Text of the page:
What’s An Umbrophile?
And other notes on the the eclipse
So you want to see the eclipse? Do you have your glasses (are they sourced from a NASA and AAS recommended manufacturer)? Checked the weather? Is your vehicle prepped with water and snacks for the “once in a lifetime” traffic event that’s anticipated to happen?
We want to be ready too, so we’ve been studying and we thought we’d share some of our findings. For example, if you still don’t have eclipse glasses, you can snag a pair at your nearest McDonalds (resist the Filet O’ Fish though).
There’s an old umbrophile saying that reads: “get your ass to totality”, so without further ado, here are a few tips to help you achieve that goal.
An Umbrophile is someone that chases eclipses across the globe. A total eclipse happens somewhere in the world every 18 months. Eclipse chasers follow the line of totality, a roughly 100 mile band across the Earth where the sun is completely obscured by the moon. In this Atlas Obscura article, one umbrophile describes her first eclipse viewing as an unexpected “rush of adrenaline” that caused her to break into tears and “feel overwhelmingly connected to something bigger than herself.” There are an estimated 200-500 hardcore chasers who roam the planet in search of totality.
Traffic is such an unknown factor because the last total eclipse to cross the entire US happened in 1918. There were around 6 million vehicles on the road then, today there are over 263 million. An estimated 1 million people are traveling to Oregon alone to witness the eclipse, which is a quarter of our full time population. Oregon has declared the situation a state of emergency, so please pack a cooler and emergency supplies, and don’t forget to turn on your headlights for those two minutes.
If you can’t get to this eclipse, you’ll have to wait until April 8, 2024. That’s not too long and the eclipse will cross 13 states. If you miss that one, you’ll have to travel to northern Alaska in 2033. After that, you’re looking at a wait time of 28 years as the next eclipse to dip into the lower 48 will occur in 2045. Wow, that means this author will be 61…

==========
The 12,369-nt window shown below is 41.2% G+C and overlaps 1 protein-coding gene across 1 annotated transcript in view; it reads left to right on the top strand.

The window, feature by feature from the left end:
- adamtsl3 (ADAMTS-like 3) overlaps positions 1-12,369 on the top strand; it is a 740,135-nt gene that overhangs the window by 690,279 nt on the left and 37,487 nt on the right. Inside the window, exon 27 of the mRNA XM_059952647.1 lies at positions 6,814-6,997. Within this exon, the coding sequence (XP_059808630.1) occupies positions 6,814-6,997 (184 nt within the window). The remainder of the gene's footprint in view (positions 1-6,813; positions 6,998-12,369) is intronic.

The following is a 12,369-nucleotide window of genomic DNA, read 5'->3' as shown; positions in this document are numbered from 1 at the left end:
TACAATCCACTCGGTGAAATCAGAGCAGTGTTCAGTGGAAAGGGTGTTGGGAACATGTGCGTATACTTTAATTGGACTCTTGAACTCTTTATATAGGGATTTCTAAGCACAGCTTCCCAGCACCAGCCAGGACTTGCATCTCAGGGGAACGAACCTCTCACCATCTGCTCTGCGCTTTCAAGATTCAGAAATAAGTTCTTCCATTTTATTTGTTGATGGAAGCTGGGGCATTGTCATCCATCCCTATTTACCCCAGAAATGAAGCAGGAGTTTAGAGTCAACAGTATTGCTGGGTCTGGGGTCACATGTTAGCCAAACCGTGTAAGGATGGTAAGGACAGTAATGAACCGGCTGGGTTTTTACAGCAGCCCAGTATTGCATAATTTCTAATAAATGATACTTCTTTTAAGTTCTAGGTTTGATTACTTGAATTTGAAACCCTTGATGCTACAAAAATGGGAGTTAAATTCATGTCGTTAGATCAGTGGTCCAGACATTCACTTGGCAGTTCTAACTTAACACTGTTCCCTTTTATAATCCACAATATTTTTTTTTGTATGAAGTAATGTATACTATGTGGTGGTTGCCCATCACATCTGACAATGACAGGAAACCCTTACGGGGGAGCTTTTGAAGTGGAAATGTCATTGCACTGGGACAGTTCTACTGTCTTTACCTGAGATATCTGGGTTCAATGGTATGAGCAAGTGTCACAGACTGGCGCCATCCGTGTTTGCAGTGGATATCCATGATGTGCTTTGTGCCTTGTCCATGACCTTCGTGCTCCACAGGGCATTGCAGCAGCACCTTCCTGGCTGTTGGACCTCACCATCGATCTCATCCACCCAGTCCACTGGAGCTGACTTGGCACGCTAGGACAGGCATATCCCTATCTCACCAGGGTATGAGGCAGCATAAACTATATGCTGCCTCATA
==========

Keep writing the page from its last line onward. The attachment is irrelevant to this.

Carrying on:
Eclipse glasses are becoming scarce, but they’re still available! The Solar Eclipse Across America website has a handy vendor list, noting which vendors have glasses that are certified by NASA and the AAS, as well as which vendors are sold out. As noted above, I’m guessing McDonald’s might be a handy place to snag some specs and a six-piece.
Note that while you need the glasses to view a partial eclipse, you can take them off during totality and take in the celestial sight with the naked eye.
How to make a pinhole camera and a few other tips you might not think of for your first eclipse. Wired has a great article on how to make a pinhole camera. It’s a quick process and if you make a pinhole box, you can get a pretty solid image. Take a look at the image below, you can even see the clouds and blue sky reflected.
This article by Astronomy Magazine has a bunch of other handy tips that you might miss in all the excitement. For example, I would have never thought to make a “preemptive strike” to the restroom at least 45 minutes before the eclipse. Noted!
Check your maps and check the weather. The NASA website has an interactive map that allows you to check out the path of the eclipse globally. It has a ton of info including length of totality in areas outside the center of the eclipse’s path, start times of the eclipse, etc.
As is so often the case in the Pacific Northwest, weather is set to play a factor in viewing the eclipse. For the time being, the weather is predicted to be best in Eastern Oregon. On the coast and west of the cascades, there could be morning cloud cover. Be sure to keep an eye on the weather!
Good luck with preparations and have fun experiencing the eclipse everyone! If you have any other notes to share, or if you’re an umbrophile willing to share your experiences, please leave a comment.